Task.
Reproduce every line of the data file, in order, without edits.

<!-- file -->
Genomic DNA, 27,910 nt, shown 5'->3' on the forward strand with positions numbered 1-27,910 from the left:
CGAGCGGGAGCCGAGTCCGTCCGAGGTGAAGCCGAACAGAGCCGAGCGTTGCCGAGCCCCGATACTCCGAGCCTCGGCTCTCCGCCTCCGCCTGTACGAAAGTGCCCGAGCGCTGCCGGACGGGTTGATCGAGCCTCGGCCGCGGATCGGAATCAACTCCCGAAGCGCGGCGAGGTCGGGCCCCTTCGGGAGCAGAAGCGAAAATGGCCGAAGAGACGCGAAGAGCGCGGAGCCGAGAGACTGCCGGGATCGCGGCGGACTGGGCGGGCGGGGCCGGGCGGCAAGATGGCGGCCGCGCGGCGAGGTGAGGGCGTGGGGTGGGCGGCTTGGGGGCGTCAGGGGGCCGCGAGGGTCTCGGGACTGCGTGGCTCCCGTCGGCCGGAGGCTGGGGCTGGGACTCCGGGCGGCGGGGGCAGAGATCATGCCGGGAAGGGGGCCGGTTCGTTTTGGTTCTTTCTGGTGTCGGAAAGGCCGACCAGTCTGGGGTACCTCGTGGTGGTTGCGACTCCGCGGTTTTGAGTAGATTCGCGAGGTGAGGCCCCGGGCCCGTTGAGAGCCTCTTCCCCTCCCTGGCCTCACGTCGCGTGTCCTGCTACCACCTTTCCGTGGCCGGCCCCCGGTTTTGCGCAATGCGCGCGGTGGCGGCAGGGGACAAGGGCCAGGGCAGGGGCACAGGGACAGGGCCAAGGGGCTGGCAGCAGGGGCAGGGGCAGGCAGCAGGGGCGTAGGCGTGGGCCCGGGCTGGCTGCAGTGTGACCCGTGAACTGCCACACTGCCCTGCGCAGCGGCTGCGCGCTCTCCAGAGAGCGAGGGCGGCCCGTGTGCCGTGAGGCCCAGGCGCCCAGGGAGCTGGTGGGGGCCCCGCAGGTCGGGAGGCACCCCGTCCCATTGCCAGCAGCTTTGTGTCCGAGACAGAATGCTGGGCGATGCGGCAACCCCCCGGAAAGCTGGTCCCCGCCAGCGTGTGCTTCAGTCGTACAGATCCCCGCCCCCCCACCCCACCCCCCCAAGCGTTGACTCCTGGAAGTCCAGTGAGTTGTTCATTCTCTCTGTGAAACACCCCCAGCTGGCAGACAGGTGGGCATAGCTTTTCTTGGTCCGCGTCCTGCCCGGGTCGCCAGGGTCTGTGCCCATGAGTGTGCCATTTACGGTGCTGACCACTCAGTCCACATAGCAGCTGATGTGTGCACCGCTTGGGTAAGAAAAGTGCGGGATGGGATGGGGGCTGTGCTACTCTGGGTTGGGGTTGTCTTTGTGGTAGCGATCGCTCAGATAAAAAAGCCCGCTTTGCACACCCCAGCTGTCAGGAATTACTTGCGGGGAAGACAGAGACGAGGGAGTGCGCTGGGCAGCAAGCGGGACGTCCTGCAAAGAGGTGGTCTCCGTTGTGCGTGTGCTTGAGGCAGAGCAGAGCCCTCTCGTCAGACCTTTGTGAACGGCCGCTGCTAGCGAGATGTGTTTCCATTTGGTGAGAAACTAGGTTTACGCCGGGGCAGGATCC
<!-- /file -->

Genomic DNA, 27,910 nt, shown 5'->3' on the forward strand with positions numbered 1-27,910 from the left:
CGAGCGGGAGCCGAGTCCGTCCGAGGTGAAGCCGAACAGAGCCGAGCGTTGCCGAGCCCCGATACTCCGAGCCTCGGCTCTCCGCCTCCGCCTGTACGAAAGTGCCCGAGCGCTGCCGGACGGGTTGATCGAGCCTCGGCCGCGGATCGGAATCAACTCCCGAAGCGCGGCGAGGTCGGGCCCCTTCGGGAGCAGAAGCGAAAATGGCCGAAGAGACGCGAAGAGCGCGGAGCCGAGAGACTGCCGGGATCGCGGCGGACTGGGCGGGCGGGGCCGGGCGGCAAGATGGCGGCCGCGCGGCGAGGTGAGGGCGTGGGGTGGGCGGCTTGGGGGCGTCAGGGGGCCGCGAGGGTCTCGGGACTGCGTGGCTCCCGTCGGCCGGAGGCTGGGGCTGGGACTCCGGGCGGCGGGGGCAGAGATCATGCCGGGAAGGGGGCCGGTTCGTTTTGGTTCTTTCTGGTGTCGGAAAGGCCGACCAGTCTGGGGTACCTCGTGGTGGTTGCGACTCCGCGGTTTTGAGTAGATTCGCGAGGTGAGGCCCCGGGCCCGTTGAGAGCCTCTTCCCCTCCCTGGCCTCACGTCGCGTGTCCTGCTACCACCTTTCCGTGGCCGGCCCCCGGTTTTGCGCAATGCGCGCGGTGGCGGCAGGGGACAAGGGCCAGGGCAGGGGCACAGGGACAGGGCCAAGGGGCTGGCAGCAGGGGCAGGGGCAGGCAGCAGGGGCGTAGGCGTGGGCCCGGGCTGGCTGCAGTGTGACCCGTGAACTGCCACACTGCCCTGCGCAGCGGCTGCGCGCTCTCCAGAGAGCGAGGGCGGCCCGTGTGCCGTGAGGCCCAGGCGCCCAGGGAGCTGGTGGGGGCCCCGCAGGTCGGGAGGCACCCCGTCCCATTGCCAGCAGCTTTGTGTCCGAGACAGAATGCTGGGCGATGCGGCAACCCCCCGGAAAGCTGGTCCCCGCCAGCGTGTGCTTCAGTCGTACAGATCCCCGCCCCCCCACCCCACCCCCCCAAGCGTTGACTCCTGGAAGTCCAGTGAGTTGTTCATTCTCTCTGTGAAACACCCCCAGCTGGCAGACAGGTGGGCATAGCTTTTCTTGGTCCGCGTCCTGCCCGGGTCGCCAGGGTCTGTGCCCATGAGTGTGCCATTTACGGTGCTGACCACTCAGTCCACATAGCAGCTGATGTGTGCACCGCTTGGGTAAGAAAAGTGCGGGATGGGATGGGGGCTGTGCTACTCTGGGTTGGGGTTGTCTTTGTGGTAGCGATCGCTCAGATAAAAAAGCCCGCTTTGCACACCCCAGCTGTCAGGAATTACTTGCGGGGAAGACAGAGACGAGGGAGTGCGCTGGGCAGCAAGCGGGACGTCCTGCAAAGAGGTGGTCTCCGTTGTGCGTGTGCTTGAGGCAGAGCAGAGCCCTCTCGTCAGACCTTTGTGAACGGCCGCTGCTAGCGAGATGTGTTTCCATTTGGTGAGAAACTAGGTTTACGCCGGGGCAGGATCC